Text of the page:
The Warsaw Network - Aktualności
Legislative fever. A set of symptoms
The complexity and volatility of regulations has for years been identified as one of the main barriers to the country’s development. Instability of the law was the most frequently indicated obstacle in conducting business activity, particularly in the study of the economic moods of the sector of small and medium-sized enterprises.
In a published report by Agnieszka Dudzińska Ph.D. under the title “Legislative fever – a set of symptoms”, WEI and Nowa Konfederacja draw attention to the weakness of Polish legislation and propose methods of treatment that focus on the causes and not the symptoms themselves.
To illustrate the scale of this phenomenon, one ought to refer to the official data of the Sejm (lower chamber of the Polish Parliament). In the years 1997-2015, the Sejm passed 3622 acts, so on average approximately 200 laws were passed annually. The Polish overproduction of laws translates into the number and volume of provisions coming into force in a given period. This is not due to the size of our country, because in case of Germany – a nation of 83 million – the legal volatility index is over 20 times lower than in Poland. A large number of laws cannot be explained by systemic transformation, as indicators place us far ahead of other countries in the region, which, like Poland, had to adapt to the change in the political and economic system, as well as to the requirements resulting from membership in the European Union.
A significant number of new legal acts does not necessarily have to be a sign of instability, yet it is an indirect indicator of the quality of regulations. Amendments often constitute remedies for interpretation problems that arise in practice. The defective law must therefore be supplemented and amended.
It is worth answering the question whether the quantity and the variability of the regulations is a problem per se, or rather an expression of adapting the law to a rapidly changing reality. In view of the chaotic legislative process and the government’s lack of control over its own projects, it should be recognised that frequent and partial amendments worsen the quality of the law, not only compromising the stability of the main solutions, but also increasing the opacity of the whole process.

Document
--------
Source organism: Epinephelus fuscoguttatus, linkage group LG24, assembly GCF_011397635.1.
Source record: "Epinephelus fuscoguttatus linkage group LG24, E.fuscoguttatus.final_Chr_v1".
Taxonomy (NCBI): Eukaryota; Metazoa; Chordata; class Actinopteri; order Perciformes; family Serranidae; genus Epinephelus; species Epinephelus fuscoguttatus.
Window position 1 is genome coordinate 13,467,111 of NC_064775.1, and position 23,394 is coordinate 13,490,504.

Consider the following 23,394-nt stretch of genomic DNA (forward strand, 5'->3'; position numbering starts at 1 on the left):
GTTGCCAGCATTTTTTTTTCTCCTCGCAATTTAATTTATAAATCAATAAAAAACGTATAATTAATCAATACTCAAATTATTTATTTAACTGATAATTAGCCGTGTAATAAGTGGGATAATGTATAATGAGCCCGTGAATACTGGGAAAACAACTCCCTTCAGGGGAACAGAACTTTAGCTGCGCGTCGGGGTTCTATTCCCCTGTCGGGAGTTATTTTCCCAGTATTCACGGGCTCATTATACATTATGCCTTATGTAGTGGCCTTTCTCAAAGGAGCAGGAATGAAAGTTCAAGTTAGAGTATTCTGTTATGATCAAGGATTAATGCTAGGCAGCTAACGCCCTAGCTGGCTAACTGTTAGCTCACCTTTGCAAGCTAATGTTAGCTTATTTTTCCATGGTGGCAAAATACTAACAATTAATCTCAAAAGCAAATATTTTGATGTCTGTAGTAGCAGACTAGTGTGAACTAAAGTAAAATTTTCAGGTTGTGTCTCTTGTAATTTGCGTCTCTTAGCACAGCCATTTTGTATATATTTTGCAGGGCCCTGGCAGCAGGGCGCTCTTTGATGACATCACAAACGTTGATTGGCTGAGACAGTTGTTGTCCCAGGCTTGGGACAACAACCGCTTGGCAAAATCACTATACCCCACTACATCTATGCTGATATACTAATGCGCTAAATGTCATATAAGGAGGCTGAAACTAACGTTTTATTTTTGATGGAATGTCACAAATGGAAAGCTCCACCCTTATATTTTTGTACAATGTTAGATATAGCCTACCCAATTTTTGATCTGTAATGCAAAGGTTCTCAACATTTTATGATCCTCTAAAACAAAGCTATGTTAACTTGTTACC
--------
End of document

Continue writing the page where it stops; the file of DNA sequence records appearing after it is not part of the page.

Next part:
This instability combined with the chaotic and fast mode of implementation of changes along with the anonymity of actual authors lead to an imbalance of opportunities both in articulating social needs and in influencing the shape of solutions. In the sphere of economic activity, small and medium-sized enterprises, first and foremost, suffer from these phenomena, as they do not possess the resources the large players do. This in turn puts into question the principle of competition.
Treating the weaknesses of the legal system involves actions on various levels. The simplest are actions concerning the law-making technique itself, but their effectiveness may be limited by institutional conditions.
Apart from the obvious demand to comply with the “Principles of legislative technique”, one could also indicate a few possible adjustments in the scope of legislation methods in the Sejm. To improve the quality of acts, preventive control of projects is necessary as well as the expansion of scope of the Legislative Council’s activities – the advisory and consultative body to the Prime Minister and the Council of Ministers. The improvement of the quality of the law can also be achieved by introducing the requirement to evaluate the acts after a certain period of their validity. Depending on the assessment, it could serve as the basis for initiating an amendment. Another important postulate concerns also the need for systematic and full documentation of the subcommittees’ operations. No less important is the need to fully document the contents and authorship of all amendments. The harmonisation of requirements regarding the presentation of draft justifications and regulatory impact assessments, as well as public consultations, would be beneficial and has repeatedly been proposed.
The full and unabridged report is available here for download (in Polish).